I’m another Johnson’s Paste Wax guy. For rust I use a little WD-40 and a Scotchbrite pad. If the rust is a bit thick I’ll use the ROS with the Scothbrite pad.

-- Dave

View Lazyman's profile

Lazyman

6310 posts in 2356 days


#12 posted 11-25-2020 03:15 PM

The wax is just much easier IMO than the T9. The T9 goes on wet, takes longer to dry, and is easy to apply too much and unevenly. The wax on the other hand dries to a haze in a few minutes and even if you are in a hurry and buff it off before it dries will still give you protection. The wax is also more slippery and makes wood and cross cut sleds move more easily.

I was just thinking yesterday that its almost time to buy another can Johnsons paste wax. Once every 36 years is a pretty good bargain.

EDIT: The paste wax is also good for coating any tools that might tend to rust. I wouldn’t want to spray the T9 on them.

-- Nathan, TX -- Hire the lazy man. He may not do as much work but that's because he will find a better way.

View jamsomito's profile

jamsomito

618 posts in 1394 days


#13 posted 11-25-2020 04:47 PM

Not sure what climate you’re in, but I’m in the midwest where you can see the humidity form into rain before your eyes. I find, for rust prevention, wax and T-9 Boshield to be total junk. It doesn’t last nearly long enough. I’m talking a matter of weeks, and if you’re in the shop once or twice a week like me, I can’t be spending that kind of time maintaining tools.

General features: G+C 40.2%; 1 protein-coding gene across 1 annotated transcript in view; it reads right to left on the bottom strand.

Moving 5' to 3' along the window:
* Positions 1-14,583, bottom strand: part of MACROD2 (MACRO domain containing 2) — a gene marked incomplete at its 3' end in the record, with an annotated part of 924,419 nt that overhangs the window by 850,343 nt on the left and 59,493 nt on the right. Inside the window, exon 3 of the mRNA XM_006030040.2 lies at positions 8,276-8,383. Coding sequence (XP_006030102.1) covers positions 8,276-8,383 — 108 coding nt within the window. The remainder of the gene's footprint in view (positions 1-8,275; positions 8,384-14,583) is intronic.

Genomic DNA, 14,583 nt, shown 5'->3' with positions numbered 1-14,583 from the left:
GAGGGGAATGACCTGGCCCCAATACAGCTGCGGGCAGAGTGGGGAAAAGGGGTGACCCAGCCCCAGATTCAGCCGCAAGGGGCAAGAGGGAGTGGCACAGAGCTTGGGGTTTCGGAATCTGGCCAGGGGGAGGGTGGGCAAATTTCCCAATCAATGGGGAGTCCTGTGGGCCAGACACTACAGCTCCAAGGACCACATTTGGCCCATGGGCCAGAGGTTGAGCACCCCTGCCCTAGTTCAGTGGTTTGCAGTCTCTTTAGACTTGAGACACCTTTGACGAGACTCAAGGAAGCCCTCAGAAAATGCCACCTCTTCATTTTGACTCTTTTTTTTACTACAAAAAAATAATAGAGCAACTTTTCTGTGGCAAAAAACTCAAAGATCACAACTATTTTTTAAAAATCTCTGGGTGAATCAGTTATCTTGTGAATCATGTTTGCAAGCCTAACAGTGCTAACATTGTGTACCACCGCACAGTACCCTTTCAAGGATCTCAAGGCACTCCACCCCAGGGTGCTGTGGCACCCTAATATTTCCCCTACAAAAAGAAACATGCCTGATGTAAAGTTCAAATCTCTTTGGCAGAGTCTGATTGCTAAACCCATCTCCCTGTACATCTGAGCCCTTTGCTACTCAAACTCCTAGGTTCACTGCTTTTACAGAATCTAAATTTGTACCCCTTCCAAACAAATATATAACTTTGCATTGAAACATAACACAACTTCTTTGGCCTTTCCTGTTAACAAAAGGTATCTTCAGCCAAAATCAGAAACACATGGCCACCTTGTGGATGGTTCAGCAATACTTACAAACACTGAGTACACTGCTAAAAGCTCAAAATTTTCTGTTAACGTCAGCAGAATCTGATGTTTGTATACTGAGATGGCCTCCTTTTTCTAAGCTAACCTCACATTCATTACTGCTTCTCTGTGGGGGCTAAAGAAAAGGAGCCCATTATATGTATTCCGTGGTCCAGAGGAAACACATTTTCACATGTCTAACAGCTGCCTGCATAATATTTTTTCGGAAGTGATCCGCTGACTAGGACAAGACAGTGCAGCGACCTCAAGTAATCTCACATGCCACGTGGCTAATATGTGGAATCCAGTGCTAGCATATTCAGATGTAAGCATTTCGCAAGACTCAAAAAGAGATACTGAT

Some kind folks here recommended CRC 3-36, and I’m very impressed! I apply annually and no rust problems whatsoever.

Here’s a link: https://www.amazon.com/CRC-Multi-Purpose-Lubricant-Corrosion-Inhibitor/dp/B00192EX10

I do still use Johnson’s paste wax for lubrication purposes, on top of the CRC 3-36, but I’ve found solely as a rust inhibitor it just doesn’t work for me.

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HarveyM

152 posts in 2991 days


#14 posted 11-25-2020 05:19 PM

I use CRC too. It was recommended in a Fine Woodworking comparison test issue 227. Aside from that keeping humidity low is your best defence. Also don’t leave stuff on your table. Even a plastic bag left on my table saw a couple days resulted in a visible mark (not rust, but a start)

-- Just a Duffer

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Knockonit

748 posts in 1170 days


#15 posted 11-25-2020 06:13 PM

lol, its called something kote, use is a lot keeps the tables slick, and frankly in Az not a rust problem for me.
best of luck
rj

-- Living the dream